Immunotherapy for Cancer

Immunotherapy is a cancer treatment that enhances the body’s ability to fight cancer cells by boosting its immune system. Significant research advances have recently raised immunotherapy’s profile as a cancer treatment, and dramatic responses seen in some patients have led many to view this approach as the future of cancer therapeutics. It’s important to note, however, that success rates remain modest, and the approach is still very much a work in progress. Scientists are now working to understand why efficacy varies from patient to patient, and how quality of life and life expectancy can be improved for more patients using this approach.

Read More
biomedicine, healthBecky Hazen
Carbon Capture and Storage

Carbon capture and storage (also called carbon capture, carbon sequestration, or CCS) is the process of physically capturing carbon dioxide from flue emissions—the “tailpipes” of fossil-fuel plants—and storing it underground so it never reaches the atmosphere. Heralded by some as a win-win—CCS allows for the continued use of relatively cheap and abundant fossil fuels while mitigating the atmospheric impact of by-product carbon dioxide, a major greenhouse gas. But others vigorously debate the long-term utility of this approach, arguing that it is technically impractical or that it could prolong society’s unsustainable reliance on fossil fuels.

Read More
Wildfire Trends in the United States

In August of 2018, less than a year after the Thomas fire grew to become the largest fire in California’s history, the Mendocino Complex fire broke that record. Recent research has helped clarify the confluence of factors driving the trend toward larger, longer-lasting, more frequent wildfires — including climate change, increased settlement along the wildland-urban interface, the spread of invasive species, and an antiquated “zero-tolerance” fire-management paradigm that reigned for nearly a century and is only now being replaced by more evidence-based strategies.

Read More
environmentBecky Hazen
Attribution Science: Climate Change & Extreme Weather

In recent decades, some kinds of extreme weather events have become more common. Advances in computer processing power and improved methods for sorting out the many factors that contribute to weather are now allowing scientists not only to determine the extent to which climate change contributed to some extreme weather events, but also to say with confidence that certain extreme weather events would not or could not have occurred but for climate change. This is the science of extreme event attribution.

Read More
environmentBecky Hazen
Concussions and Brain Health

Concussions have been in the medical lexicon for thousands of years, but their mechanisms of action and long-term health effects are still poorly understood. There is currently no evidence-based treatment for concussions other than rest and their medical management is largely guided by individual expert opinion, which varies considerably. But an emerging body of systematic research, bolstered by increasingly vocal testimony from athletes and other groups at high risk for concussions, is starting to paint a clearer picture of how these injuries work and their potentially serious, lasting consequences.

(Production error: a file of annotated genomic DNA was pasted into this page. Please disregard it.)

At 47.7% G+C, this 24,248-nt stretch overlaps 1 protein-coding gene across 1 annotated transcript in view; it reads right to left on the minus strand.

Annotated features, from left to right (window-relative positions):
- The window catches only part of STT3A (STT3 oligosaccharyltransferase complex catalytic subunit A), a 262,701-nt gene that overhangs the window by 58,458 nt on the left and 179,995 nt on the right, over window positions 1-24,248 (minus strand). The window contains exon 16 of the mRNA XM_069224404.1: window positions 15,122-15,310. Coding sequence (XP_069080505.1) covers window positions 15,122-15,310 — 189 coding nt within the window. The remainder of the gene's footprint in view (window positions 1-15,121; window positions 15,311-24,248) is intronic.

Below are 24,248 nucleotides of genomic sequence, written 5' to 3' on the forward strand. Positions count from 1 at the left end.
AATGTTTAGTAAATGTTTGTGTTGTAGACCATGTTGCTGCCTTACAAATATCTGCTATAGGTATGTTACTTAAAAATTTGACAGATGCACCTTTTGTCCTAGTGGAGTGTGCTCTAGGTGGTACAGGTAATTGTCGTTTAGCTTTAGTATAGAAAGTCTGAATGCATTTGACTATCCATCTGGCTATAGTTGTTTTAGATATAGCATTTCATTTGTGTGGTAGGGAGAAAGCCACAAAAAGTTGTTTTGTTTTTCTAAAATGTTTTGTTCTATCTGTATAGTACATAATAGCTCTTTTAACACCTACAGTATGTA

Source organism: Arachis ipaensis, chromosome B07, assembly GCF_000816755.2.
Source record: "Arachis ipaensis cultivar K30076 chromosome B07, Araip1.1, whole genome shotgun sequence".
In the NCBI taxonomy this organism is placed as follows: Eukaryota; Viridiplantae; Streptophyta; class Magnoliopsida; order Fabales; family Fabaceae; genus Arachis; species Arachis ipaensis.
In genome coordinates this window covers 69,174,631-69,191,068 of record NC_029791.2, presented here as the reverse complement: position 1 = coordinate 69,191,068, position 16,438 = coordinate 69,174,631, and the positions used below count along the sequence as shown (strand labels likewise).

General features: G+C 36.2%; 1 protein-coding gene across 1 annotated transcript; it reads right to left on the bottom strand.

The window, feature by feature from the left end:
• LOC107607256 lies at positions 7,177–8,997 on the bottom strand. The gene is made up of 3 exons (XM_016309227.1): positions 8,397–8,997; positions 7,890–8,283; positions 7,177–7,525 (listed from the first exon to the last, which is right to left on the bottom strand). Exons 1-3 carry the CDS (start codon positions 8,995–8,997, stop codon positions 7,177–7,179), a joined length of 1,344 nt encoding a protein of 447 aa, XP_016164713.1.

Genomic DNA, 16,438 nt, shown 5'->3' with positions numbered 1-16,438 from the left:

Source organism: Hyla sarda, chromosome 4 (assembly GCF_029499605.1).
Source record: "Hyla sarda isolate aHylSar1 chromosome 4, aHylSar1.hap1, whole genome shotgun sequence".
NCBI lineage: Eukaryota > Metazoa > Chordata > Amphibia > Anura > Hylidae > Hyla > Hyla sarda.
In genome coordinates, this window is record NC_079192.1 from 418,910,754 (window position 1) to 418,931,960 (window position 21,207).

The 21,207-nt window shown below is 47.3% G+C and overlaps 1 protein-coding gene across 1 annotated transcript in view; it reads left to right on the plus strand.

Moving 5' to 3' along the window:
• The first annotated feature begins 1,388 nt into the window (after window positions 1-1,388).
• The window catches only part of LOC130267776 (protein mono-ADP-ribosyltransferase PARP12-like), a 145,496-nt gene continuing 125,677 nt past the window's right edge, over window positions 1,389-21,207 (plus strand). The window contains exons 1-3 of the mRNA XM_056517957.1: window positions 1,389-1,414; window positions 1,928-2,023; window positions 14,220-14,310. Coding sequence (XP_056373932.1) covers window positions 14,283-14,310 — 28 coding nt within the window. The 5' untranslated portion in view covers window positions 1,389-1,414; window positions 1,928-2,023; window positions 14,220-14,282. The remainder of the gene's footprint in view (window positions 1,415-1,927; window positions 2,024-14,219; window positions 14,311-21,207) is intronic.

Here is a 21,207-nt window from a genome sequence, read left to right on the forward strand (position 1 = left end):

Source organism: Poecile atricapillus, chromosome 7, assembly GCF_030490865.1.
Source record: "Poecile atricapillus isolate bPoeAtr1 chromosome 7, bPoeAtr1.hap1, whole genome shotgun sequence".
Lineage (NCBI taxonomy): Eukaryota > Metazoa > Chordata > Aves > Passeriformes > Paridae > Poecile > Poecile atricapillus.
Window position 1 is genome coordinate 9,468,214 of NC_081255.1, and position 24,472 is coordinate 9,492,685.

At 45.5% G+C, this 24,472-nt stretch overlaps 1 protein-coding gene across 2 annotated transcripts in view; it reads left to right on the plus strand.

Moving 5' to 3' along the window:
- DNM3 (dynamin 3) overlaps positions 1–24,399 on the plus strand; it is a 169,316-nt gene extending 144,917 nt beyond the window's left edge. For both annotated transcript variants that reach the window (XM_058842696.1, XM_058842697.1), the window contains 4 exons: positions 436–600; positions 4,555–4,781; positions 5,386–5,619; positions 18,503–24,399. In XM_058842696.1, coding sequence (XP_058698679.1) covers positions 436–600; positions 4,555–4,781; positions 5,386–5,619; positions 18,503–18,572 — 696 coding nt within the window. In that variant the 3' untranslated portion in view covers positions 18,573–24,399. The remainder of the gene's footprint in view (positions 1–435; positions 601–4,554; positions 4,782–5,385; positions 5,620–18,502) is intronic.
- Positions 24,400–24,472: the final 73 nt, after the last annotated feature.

Read More
Gene Drives

For many years now, scientists have been able to alter genes inside microbial, plant, and animal cells to change organisms’ traits, creating, for example, plants that produce their own protective insecticides and fish that grow to maturity almost twice as fast as normal. But while it has become practically routine for scientists to genetically alter individual organisms, a new set of advances promises something much more ambitious: the ability to propagate new genetic traits into entire populations over just a few generations. 

Read More
Gravitational Waves

In February 2016, astronomers announced the first-ever direct detection of gravitational waves, a phenomenon originally predicted by Albert Einstein a century ago in his theory of general relativity and sought after by physicists and astronomers for nearly 50 years. The discovery not only confirmed a prediction of general relativity but also opened an entirely new window to understanding the universe: the ability to explore the cosmos relying not just on light, but on gravity itself. 

Read More
physical scienceBecky Hazen
Lead in U.S. Drinking Water

Drinking water is tightly regulated in the United States and, for the most part, is remarkably safe. Recent contamination episodes in Flint, Michigan, and elsewhere, however, have highlighted the fragility of this public health success story and the serious health risks lead poses in significant portions of the U.S. drinking water supply. Exposure to lead, even at low levels, has adverse health effects for people – especially children, pregnant women, and their developing fetuses. While these risks are widely known, lead continues to pervade the tap water of many American communities. 

Read More
environment, healthBecky Hazen
Geoengineering

Talk of using “geoengineering” to reduce the risks of climate change is real—and could grow in volume as climate extremes become increasingly disruptive. A set of scientific papers released in November 2017 offered some of the most sophisticated estimates yet of how injections of aerosolized sulfur dioxide into the stratosphere might mitigate some consequences of climate change, while another paper published a few weeks later pointed to potentially problematic weather disruptions that could occur under certain geoengineering scenarios. 

Read More